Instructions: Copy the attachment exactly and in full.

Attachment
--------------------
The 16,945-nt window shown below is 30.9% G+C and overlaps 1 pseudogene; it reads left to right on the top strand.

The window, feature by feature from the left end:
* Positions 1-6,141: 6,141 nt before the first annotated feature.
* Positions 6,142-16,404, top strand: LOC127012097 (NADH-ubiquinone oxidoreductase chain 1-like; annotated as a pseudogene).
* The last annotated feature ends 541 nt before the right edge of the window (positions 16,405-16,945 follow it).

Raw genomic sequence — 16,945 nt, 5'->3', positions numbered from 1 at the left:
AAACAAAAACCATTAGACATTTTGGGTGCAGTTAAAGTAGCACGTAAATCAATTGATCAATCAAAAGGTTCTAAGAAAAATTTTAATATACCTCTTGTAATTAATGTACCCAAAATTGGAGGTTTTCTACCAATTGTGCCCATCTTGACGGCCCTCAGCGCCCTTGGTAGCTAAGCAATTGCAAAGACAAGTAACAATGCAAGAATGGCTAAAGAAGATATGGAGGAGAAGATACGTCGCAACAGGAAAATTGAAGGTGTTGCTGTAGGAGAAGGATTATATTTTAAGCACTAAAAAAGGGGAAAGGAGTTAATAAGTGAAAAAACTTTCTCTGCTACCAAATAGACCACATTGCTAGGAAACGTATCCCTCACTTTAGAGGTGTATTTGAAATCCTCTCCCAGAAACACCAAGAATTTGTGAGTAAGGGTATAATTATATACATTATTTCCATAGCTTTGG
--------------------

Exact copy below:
The 16,945-nt window shown below is 30.9% G+C and overlaps 1 pseudogene; it reads left to right on the top strand.

The window, feature by feature from the left end:
* Positions 1-6,141: 6,141 nt before the first annotated feature.
* Positions 6,142-16,404, top strand: LOC127012097 (NADH-ubiquinone oxidoreductase chain 1-like; annotated as a pseudogene).
* The last annotated feature ends 541 nt before the right edge of the window (positions 16,405-16,945 follow it).

Raw genomic sequence — 16,945 nt, 5'->3', positions numbered from 1 at the left:
AAACAAAAACCATTAGACATTTTGGGTGCAGTTAAAGTAGCACGTAAATCAATTGATCAATCAAAAGGTTCTAAGAAAAATTTTAATATACCTCTTGTAATTAATGTACCCAAAATTGGAGGTTTTCTACCAATTGTGCCCATCTTGACGGCCCTCAGCGCCCTTGGTAGCTAAGCAATTGCAAAGACAAGTAACAATGCAAGAATGGCTAAAGAAGATATGGAGGAGAAGATACGTCGCAACAGGAAAATTGAAGGTGTTGCTGTAGGAGAAGGATTATATTTTAAGCACTAAAAAAGGGGAAAGGAGTTAATAAGTGAAAAAACTTTCTCTGCTACCAAATAGACCACATTGCTAGGAAACGTATCCCTCACTTTAGAGGTGTATTTGAAATCCTCTCCCAGAAACACCAAGAATTTGTGAGTAAGGGTATAATTATATACATTATTTCCATAGCTTTGG